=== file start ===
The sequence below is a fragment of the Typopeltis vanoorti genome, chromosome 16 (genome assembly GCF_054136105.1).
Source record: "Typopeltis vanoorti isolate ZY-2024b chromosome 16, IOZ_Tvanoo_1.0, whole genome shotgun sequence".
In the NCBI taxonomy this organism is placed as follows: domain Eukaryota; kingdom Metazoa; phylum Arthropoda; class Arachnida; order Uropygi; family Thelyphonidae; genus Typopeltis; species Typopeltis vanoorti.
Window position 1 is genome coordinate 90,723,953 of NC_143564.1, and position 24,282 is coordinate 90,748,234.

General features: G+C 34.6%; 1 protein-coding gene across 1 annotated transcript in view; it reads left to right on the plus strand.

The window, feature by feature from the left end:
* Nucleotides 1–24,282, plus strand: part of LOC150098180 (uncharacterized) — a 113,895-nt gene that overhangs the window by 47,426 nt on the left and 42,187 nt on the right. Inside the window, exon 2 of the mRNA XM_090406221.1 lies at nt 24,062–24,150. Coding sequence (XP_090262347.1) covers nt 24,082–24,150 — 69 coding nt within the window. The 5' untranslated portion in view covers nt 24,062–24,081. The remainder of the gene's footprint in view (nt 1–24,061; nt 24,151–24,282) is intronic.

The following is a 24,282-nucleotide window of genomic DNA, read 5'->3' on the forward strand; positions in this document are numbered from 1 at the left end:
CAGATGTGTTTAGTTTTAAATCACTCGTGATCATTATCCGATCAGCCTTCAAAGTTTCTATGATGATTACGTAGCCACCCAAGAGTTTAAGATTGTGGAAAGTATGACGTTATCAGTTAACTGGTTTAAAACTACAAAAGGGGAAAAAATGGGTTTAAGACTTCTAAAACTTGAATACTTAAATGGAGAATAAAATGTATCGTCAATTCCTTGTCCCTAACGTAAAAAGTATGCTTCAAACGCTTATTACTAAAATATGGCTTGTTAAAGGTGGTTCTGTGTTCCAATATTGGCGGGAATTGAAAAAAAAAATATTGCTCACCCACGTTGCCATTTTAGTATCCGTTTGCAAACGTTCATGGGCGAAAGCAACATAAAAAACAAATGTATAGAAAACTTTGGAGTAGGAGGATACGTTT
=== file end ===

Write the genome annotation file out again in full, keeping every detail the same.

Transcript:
The sequence below is a fragment of the Typopeltis vanoorti genome, chromosome 16 (genome assembly GCF_054136105.1).
Source record: "Typopeltis vanoorti isolate ZY-2024b chromosome 16, IOZ_Tvanoo_1.0, whole genome shotgun sequence".
In the NCBI taxonomy this organism is placed as follows: domain Eukaryota; kingdom Metazoa; phylum Arthropoda; class Arachnida; order Uropygi; family Thelyphonidae; genus Typopeltis; species Typopeltis vanoorti.
Window position 1 is genome coordinate 90,723,953 of NC_143564.1, and position 24,282 is coordinate 90,748,234.

General features: G+C 34.6%; 1 protein-coding gene across 1 annotated transcript in view; it reads left to right on the plus strand.

The window, feature by feature from the left end:
* Nucleotides 1–24,282, plus strand: part of LOC150098180 (uncharacterized) — a 113,895-nt gene that overhangs the window by 47,426 nt on the left and 42,187 nt on the right. Inside the window, exon 2 of the mRNA XM_090406221.1 lies at nt 24,062–24,150. Coding sequence (XP_090262347.1) covers nt 24,082–24,150 — 69 coding nt within the window. The 5' untranslated portion in view covers nt 24,062–24,081. The remainder of the gene's footprint in view (nt 1–24,061; nt 24,151–24,282) is intronic.

The following is a 24,282-nucleotide window of genomic DNA, read 5'->3' on the forward strand; positions in this document are numbered from 1 at the left end:
CAGATGTGTTTAGTTTTAAATCACTCGTGATCATTATCCGATCAGCCTTCAAAGTTTCTATGATGATTACGTAGCCACCCAAGAGTTTAAGATTGTGGAAAGTATGACGTTATCAGTTAACTGGTTTAAAACTACAAAAGGGGAAAAAATGGGTTTAAGACTTCTAAAACTTGAATACTTAAATGGAGAATAAAATGTATCGTCAATTCCTTGTCCCTAACGTAAAAAGTATGCTTCAAACGCTTATTACTAAAATATGGCTTGTTAAAGGTGGTTCTGTGTTCCAATATTGGCGGGAATTGAAAAAAAAAATATTGCTCACCCACGTTGCCATTTTAGTATCCGTTTGCAAACGTTCATGGGCGAAAGCAACATAAAAAACAAATGTATAGAAAACTTTGGAGTAGGAGGATACGTTT